It was sometime between Sam Wicks’s improvised parry and the ball reaching Logan McDonald that this thing really caught fire.
In the dying stages of the first half on a glorious Saturday afternoon at the MCG, with the Sherrin pinballing around inside 50 at the City End of the ground, the Sydney Swans went from the 2021 season’s most pleasant curiosity to a whole new problem altogether.
The play had started at the complete opposite end of the ground, with the ball on the deck inside Richmond’s forward 50 and the Tigers ready to pounce.
In the blink of an eye — by way of a Harry Cunningham tackle, a Braeden Campbell left-footed laser and a Tom Papley bomb — these precocious Swans were on the charge again.
One impromptu game of volleyball with Tom McCartin and Wicks later, and McDonald had kicked Sydney’s ninth of the afternoon. The lead was 34 points, the game was effectively over before half-time, and the Swans were the talk of the town.
There was something so significant about that goal for Sydney. In the context of the game, it was an authoritative foot on Richmond’s throat, a two-goal swing that abruptly hijacked any momentum the Tigers’ could have gained with a goal just before the long break.
But more than that, this was the new Sydney in full flight. Fearless. Direct. Lightning fast. Thrillingly audacious.
The Swans have been one of the most successful clubs of this century, but they’ve only ever received a kind of begrudging respect and admiration from those outside the harbour city.
While the football of John Longmire has always been more expansive than that of his predecessor Paul Roos, Sydney has never shaken the reputation as being a solid but unspectacular team, one that owes its success to relentless discipline and unerring toughness.
But in just three rounds, or perhaps one half against Richmond, or maybe even in the 15 seconds it took them to create that McDonald goal, Sydney has shed its skin.
In truth, the Swans have been trending in this direction for a while, albeit fairly quietly and without any grand success.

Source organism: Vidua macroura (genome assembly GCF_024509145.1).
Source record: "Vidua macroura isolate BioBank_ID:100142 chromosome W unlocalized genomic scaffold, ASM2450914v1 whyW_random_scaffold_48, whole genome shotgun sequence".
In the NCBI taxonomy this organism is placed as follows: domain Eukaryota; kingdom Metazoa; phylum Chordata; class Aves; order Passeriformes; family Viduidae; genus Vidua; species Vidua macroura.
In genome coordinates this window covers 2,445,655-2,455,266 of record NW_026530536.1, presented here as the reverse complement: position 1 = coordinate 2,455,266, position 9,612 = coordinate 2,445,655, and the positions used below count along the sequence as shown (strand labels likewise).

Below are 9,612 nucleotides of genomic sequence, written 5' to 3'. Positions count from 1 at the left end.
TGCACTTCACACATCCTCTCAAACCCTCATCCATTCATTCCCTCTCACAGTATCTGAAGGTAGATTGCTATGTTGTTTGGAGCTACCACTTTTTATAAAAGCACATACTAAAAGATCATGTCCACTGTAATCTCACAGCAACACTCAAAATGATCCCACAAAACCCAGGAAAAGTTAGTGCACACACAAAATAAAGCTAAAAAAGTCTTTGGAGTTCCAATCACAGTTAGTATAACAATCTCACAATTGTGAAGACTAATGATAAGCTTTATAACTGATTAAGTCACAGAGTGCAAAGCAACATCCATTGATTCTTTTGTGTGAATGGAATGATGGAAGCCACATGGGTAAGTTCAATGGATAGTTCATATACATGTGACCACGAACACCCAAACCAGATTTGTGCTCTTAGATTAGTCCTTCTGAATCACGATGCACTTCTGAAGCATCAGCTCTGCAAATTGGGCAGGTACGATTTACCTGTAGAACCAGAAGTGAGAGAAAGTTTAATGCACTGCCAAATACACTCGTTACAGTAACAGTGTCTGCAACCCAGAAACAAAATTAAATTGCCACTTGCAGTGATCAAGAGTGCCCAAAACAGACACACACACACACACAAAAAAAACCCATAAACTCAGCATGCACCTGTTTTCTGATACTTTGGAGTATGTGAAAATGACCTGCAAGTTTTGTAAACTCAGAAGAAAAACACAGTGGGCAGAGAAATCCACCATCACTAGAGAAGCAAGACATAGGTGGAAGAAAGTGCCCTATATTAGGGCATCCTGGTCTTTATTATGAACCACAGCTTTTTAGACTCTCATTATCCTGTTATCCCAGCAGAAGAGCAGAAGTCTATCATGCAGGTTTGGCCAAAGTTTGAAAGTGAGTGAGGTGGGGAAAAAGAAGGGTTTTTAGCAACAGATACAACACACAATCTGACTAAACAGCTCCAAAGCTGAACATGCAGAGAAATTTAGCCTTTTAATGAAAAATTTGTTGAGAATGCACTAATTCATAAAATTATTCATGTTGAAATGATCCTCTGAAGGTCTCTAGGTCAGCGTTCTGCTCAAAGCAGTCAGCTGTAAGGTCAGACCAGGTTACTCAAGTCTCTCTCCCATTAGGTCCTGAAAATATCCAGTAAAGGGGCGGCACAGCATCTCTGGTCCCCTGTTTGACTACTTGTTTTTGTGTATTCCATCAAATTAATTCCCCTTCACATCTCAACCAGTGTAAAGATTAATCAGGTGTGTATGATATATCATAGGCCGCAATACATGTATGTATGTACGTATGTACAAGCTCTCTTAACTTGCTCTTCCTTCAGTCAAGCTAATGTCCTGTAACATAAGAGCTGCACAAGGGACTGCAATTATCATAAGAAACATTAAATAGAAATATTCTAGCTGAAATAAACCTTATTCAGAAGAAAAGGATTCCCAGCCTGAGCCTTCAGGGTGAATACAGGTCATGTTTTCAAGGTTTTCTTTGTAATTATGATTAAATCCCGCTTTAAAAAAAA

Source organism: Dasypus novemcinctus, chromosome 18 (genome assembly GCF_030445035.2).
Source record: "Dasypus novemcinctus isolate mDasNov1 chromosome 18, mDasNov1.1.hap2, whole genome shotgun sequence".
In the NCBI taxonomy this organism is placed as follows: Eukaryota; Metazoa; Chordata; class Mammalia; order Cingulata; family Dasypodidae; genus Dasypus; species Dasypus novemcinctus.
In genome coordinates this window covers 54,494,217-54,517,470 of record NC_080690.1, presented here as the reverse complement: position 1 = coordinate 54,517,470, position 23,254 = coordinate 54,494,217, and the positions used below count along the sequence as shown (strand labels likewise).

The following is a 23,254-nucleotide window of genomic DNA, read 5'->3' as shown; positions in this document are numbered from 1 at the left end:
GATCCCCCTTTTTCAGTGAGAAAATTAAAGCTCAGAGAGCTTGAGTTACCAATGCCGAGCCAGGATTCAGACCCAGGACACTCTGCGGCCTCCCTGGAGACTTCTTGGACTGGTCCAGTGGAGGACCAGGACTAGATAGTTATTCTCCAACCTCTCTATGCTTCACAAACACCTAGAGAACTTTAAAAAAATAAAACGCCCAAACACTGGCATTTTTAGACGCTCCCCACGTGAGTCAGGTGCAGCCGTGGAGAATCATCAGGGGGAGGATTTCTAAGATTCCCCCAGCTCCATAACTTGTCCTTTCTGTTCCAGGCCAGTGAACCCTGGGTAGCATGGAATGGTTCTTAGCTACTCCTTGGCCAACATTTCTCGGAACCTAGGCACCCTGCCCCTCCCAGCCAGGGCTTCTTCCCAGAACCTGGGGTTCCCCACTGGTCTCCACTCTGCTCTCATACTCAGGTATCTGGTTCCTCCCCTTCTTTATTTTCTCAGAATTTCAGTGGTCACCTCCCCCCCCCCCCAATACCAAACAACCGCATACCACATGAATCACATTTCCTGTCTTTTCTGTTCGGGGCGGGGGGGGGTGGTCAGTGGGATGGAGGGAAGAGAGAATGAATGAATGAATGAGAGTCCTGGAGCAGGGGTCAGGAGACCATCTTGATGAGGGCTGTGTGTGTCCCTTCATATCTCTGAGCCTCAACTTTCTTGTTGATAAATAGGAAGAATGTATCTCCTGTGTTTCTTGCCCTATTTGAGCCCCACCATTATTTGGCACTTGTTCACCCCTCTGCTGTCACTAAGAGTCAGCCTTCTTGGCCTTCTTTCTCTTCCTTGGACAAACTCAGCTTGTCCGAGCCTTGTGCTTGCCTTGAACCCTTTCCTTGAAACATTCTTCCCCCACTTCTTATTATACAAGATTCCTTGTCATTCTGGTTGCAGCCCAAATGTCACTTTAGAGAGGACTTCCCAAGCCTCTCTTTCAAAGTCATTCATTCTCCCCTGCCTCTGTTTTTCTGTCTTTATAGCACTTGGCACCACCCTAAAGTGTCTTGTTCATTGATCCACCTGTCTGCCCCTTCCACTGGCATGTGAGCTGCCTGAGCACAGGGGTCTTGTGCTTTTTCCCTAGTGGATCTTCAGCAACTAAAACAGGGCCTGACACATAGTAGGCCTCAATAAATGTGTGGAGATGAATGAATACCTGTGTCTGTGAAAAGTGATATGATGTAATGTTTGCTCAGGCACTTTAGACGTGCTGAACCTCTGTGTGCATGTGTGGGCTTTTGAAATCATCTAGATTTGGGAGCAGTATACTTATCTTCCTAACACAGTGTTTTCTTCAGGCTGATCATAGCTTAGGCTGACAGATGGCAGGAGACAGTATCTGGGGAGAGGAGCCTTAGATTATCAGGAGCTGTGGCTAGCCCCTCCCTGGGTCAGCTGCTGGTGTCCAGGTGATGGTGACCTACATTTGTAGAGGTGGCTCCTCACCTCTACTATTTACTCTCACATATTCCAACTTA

We saw it as recently as the last round of the 2020 season, when the Swans went down by six points to Geelong having led for most of the day.
There were signs of the dare and dash that has come to define 2021 Sydney in that game, and had Papley not burned a number of last quarter opportunities, the Swans would have claimed a scalp that would have knocked Geelong out of the top four and completely changed the complexion of last year’s finals series.
It’s also worth remembering that the Swans are only two seasons removed from their last finals appearance in 2018, and have made avoiding complete rebuilds part of their DNA for the best part of two decades.
The path back to contention used to be the trade table, now it is the draft and academy set up — either way, the results have been rapid.
Take the familiar core of Josh Kennedy, Luke Parker and Jake Lloyd, throw in the significant improvement of mid-aged players like Callum Mills and Isaac Heeney and then add a sprinkle of prodigious youth in the form of Errol Gulden, Chad Warner, McDonald and Campbell, and you’ve got yourself a potent cocktail.
Well-run clubs don’t need decades to refresh and rebuild because they are doing it constantly. It can take you by surprise if you’re not paying attention, but there will be nobody inside Sydney’s HQ that will see this as anything other than the plan coming to fruition.
So what comes next? Part of the fun of this so far has been the quiet expectation that it can’t last, that young legs will grow weary as the season goes on and that wily opposition coaches will figure out and learn to quell whatever it is that Longmire has cooked up.
But ask any sport psychologist, and they’ll tell you that there’s no such thing as playing over your head. Good performance is never an aberration, it’s simply your potential revealing itself.
What that means is that this isn’t a fluke for Sydney — this is the footy they are capable of playing on any given day, should circumstances allow for it.
So the challenge will be to manage the disappointments and fatigue and injuries. It’ll be about weathering a couple of storms throughout the season without losing faith. It’ll be integrating Lance Franklin without sacrificing what is working well elsewhere — though the act of writing that sentence makes it quite apparent what a ridiculous notion that is.
Fundamentally, what’s happening in Sydney is real. It might not always manifest in the physical poetry of that Logan McDonald goal, but it will be there under the surface.
It’s not too late to claim your second team for the season.